In the past, the Kishinev dwellers, according to doctor N.A. Morosanu, who published a number of articles on this theme in mass media ("Viata Basarabei", NN 5-6, 1936), used the water from the Bik and springs, located in the town territory. The drinking water was taken from the water-pump, called "fontal" by everybody. According to the contemporaries, water was received from 40 outfalls and several wells.

In the past, the Kishinev dwellers, according to doctor N.A. Morosanu, who published a number of articles on this theme in mass media ("Viata Basarabei", NN 5-6, 1936), used the water from the Bik and springs, located in the town territory. The drinking water was taken from the water-pump, called "fontal" by everybody. According to the contemporaries, water was received from 40 outfalls and several wells. The best water in Kishinev was considered to be the one flowing by the Mazarache hill. People took it with pails and water barrels. It was the occupation of water carriers that enjoyed a number of privileges and indulgences for paying state taxes. Nevertheless, they skinned the town inhabitants alive, especially in hard time, when the barrel of water was appraised at 1 rouble. At that time, it was big money, and the price for water - inconceivably high. In 30s, the city administration started mass building of wells and water-pumps in its different parts in order to abolish the water carriers' monopoly for the drinking water. 12 wells were documented to have been built in the Cathedral square in 1837.

In 1843 the city dwellers took drinking water from three water pumps - two public ones and one private. There were 215 wells in the city territory.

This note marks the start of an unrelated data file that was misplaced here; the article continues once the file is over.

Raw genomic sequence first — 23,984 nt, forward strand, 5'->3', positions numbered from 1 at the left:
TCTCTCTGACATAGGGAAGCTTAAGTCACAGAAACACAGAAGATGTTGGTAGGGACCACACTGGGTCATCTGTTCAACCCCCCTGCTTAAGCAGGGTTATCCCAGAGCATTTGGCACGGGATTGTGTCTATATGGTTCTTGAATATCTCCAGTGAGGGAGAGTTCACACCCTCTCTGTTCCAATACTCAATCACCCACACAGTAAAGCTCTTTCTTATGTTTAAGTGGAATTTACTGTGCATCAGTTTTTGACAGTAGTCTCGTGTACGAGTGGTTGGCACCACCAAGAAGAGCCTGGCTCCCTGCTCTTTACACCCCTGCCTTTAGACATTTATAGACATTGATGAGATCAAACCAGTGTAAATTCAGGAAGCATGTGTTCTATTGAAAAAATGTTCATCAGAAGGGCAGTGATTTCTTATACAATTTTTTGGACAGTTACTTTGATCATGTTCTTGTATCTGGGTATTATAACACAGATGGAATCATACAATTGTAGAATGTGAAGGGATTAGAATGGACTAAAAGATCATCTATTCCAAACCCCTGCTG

The spring, named 'Burcut', located on the left bank of the Bik, was cleaned and improved in the same year. Its mineral water had healing power.

There are a lot of churches in Kishinev. Yet, only the Christmas Cathedral can pretend to be the central one due to its location. That is why the clergyman of the Cathedral, T. Borta, suggested celebrating the church holiday on 25 December (7 January on Julian calendar) in the day of the Cathedral consecration.

The railway station was built in 1870, and in 1871 the connection on the Tiraspol-Kishinev way was opened. The present building of the railway station was erected in 1948, being projected by architect L.M. Chuprin with A.V.Shusev's participation.

After the October Revolution of 1917 «Sfatul Terii» (a representative organ) began to function. It proclaimed the creation of the Moldovan Democratic Republic on 2 December. On 13 December, in accordance with the «Sfatul Terii» call, Romanian troops run by general Brosteanu entered the Bessarabia. On 27 March 1918 «Sfatul Terii» voted for the Bessarabian unification to Romania and Kishinev became a part of it. On 1 January of 1919 the Municipal Conservatoire (the Academy of Music) was created in Kishinev, in 1927 - the Faculty of Theology, in 1934 the subsidiary of the Romanian Institute of social sciences, in 1939 - municipal picture gallery. Those years the quantity of the city population was not increasing, and in June 1941 Kishinev had 110 thousand people.

On 28 June 1940 the Soviet troops came to Kishinev, and on 2 August of that year Moldavian Soviet Socialist Republic was set up, with the capital in Kishinev.

From the first hours of the Great Patriotic War, on 22 June 1941, Kishinev became a front-line city; when it was dawning Kishinev was subjected to aircraft bombardment and soon occupied by the Romanian troops. On 16 July 1941 the Romanian flag was hoisted over the dome of Cathedral. 18 August 1941 Romanian King Mikhai and Marshal Ion Antonesky examined Kishinev. For Kishinev the war finished on 24 August 1944 when the Soviet warriors entered the city. It was a result of the Yassko-Kishinevskaya operation. After World War II the city was being re-established and growing very fast. If in 1944 it only had 25 thousand inhabitants, by 1950 it had had 50 thousand.

The National Palace was opened in 1974, the Organ Hall - on 15 September 1978, the new building of the National Opera House- in 1980, the Moldovan State Circus - in 1982.

In 1990 the institute of Mayor was re-established in the Republic. The first mayor was N. Kostin.

On 3 September the institute of President was introduced in Moldova. The first president of Moldova became Mircia Snegur.